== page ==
Georgiana wrote:kurla88 wrote:texasgirl22 wrote:Thanks for all of the help!
Could someone tell me how law review works?
You get on law review, and most of the secondary journals, via the write-on competition, which occurs a couple of days after your spring finals. There's the in-class portion, for which you basically spend two days doing bluebook citations locked in a room. Except that you're free to leave whenever and come back. ^.^ It's two days, ten hours each. There's basically an exaggeratedly bad article that you have to edit.
Once you turn that in, you get a take-home essay, for which you don't have to be in Philly at all. It's due like a week later, and doesn't have to be anything law related. They give you a bunch of random (like New Yorker etc) articles and stuff, and you just come up with a thesis and write a short essay. There's also a separate personal statement, for which most people seem to reuse their law school personal statement.
When you register for the write-on, you rank your journal choices in order. The exact selection process for the journals isn't open, but basically it's some combination of your grades and your write-on score, so at some point after spring grades come back, you'll hear which journal you got on.
Not something you need to be worrying about any time soon, though.
Just to expand a little on the grading end of things...
The law review is in charge of grading the essays and the editing. The personal statements are distributed to all journals and each grades them on their own. For the editing, they grade not only based on "correctness" but also the number of changes made.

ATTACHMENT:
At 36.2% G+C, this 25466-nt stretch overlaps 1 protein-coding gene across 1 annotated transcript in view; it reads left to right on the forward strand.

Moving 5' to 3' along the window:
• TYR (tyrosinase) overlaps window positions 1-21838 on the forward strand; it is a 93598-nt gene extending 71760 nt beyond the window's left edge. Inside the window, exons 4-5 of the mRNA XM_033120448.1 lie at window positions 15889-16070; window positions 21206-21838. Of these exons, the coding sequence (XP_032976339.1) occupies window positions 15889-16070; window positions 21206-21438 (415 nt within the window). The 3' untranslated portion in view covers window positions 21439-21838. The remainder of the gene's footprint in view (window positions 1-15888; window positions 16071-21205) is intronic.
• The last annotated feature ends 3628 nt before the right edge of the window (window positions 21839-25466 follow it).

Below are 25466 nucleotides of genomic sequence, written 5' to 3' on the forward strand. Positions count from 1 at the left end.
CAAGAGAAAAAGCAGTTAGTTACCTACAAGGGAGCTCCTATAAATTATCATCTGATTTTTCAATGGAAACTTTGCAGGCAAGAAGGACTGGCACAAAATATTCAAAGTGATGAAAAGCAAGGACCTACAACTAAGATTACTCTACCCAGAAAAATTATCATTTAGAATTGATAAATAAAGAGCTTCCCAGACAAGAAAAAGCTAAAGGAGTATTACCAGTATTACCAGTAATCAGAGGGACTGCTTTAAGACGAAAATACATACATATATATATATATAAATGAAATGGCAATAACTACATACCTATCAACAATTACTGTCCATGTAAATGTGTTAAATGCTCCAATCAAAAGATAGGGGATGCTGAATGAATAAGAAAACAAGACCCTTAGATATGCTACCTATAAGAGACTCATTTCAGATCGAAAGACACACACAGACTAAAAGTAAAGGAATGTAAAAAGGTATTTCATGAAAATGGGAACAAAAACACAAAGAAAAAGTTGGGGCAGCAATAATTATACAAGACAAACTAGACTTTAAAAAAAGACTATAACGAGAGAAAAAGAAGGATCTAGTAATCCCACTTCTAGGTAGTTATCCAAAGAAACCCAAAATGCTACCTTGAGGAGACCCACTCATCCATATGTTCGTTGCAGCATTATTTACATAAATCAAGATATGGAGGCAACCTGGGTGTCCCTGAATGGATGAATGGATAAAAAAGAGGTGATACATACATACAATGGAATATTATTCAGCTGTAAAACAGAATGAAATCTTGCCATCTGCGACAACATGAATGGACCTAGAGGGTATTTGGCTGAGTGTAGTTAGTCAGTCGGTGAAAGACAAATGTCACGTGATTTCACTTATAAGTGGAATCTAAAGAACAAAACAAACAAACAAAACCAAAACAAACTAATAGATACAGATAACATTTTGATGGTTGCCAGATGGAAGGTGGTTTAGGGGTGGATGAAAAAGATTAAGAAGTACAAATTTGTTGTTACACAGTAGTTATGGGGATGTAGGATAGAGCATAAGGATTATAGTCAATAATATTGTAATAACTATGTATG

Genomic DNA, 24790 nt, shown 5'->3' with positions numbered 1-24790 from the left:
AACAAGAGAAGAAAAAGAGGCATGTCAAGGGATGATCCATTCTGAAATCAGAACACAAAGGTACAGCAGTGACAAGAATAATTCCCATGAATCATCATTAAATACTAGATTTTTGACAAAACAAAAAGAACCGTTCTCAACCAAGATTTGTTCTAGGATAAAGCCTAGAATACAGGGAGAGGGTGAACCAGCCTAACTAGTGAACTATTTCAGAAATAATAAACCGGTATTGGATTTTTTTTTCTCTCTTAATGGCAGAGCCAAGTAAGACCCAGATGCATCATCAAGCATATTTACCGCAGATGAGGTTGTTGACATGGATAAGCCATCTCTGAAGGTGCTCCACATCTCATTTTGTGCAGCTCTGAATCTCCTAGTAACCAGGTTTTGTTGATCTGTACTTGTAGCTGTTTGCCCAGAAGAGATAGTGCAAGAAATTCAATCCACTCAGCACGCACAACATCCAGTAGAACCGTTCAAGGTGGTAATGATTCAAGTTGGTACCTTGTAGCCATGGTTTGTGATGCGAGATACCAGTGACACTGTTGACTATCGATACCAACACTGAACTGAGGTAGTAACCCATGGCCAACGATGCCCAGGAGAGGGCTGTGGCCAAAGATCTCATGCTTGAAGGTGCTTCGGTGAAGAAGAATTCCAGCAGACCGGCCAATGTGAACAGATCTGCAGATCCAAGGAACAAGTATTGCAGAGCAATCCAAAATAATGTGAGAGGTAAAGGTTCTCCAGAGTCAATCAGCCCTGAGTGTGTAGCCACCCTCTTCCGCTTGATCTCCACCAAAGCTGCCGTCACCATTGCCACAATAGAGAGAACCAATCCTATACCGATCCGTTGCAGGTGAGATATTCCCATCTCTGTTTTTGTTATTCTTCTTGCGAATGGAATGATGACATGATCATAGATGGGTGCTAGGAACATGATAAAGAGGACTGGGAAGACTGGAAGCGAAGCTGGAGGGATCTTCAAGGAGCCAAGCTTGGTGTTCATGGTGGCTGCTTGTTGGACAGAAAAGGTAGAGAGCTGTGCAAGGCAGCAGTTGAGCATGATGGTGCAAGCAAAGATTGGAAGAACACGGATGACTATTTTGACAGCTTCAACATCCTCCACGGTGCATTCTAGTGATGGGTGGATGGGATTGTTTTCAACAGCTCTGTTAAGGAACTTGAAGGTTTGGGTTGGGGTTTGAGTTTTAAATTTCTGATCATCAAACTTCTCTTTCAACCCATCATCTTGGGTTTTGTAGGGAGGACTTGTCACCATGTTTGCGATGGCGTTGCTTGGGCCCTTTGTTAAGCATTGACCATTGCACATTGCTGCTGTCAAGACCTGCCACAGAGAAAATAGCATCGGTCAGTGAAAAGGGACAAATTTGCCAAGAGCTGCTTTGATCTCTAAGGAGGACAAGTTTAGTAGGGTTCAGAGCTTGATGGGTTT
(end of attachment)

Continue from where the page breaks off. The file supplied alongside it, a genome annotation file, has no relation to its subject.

The impact of each portion is set by each journal independently. The law review typically has the most intricate process. They take the top x portion of the class by grades and ensure that they are in the top x percentage of the writing competition (last year it was top 60% or something). Then they take the top x percentage of the writing competition and ensure that they are the top x percentage of the class by grades. Then there are people who make LR based on their personal statements (basically an excuse for AA/"diversity" in LR... sorry...).
The process is repeated for the other journals but generally they just do a percentage weight for each portion (essay, grades, editing, and PS) based on what they value most (for JIL this year I think we decided to weight the editing portion the most heavily because we EE's want good editors! haha).
Dean Clinton is the one who decides who goes to what journal. The journals don't see your grades and all writing comp grading is done by exam number.
Once you're on a journal you start with editing. You get an edit either electronically or on paper (LR does paper edits) and you fix the article. Then you repeat with another section etc and so forth. Law review puts out the most issues per year which is why they are the most work. The other thing you do with journals is write a comment. For some journals it is required and for others it isn't. Law review requires them. This is a 35-50 page paper on some current area of law based on your interests. If you do a really good job, you may get it published.
At the beginning of 2nd semester, board applications will go out and you can decide if you want to be on board during 3L.
If you have more questions let me know.
Can you give an estimate as to what class percentile you must occupy to get on law review? 25%? 50%? Thanks!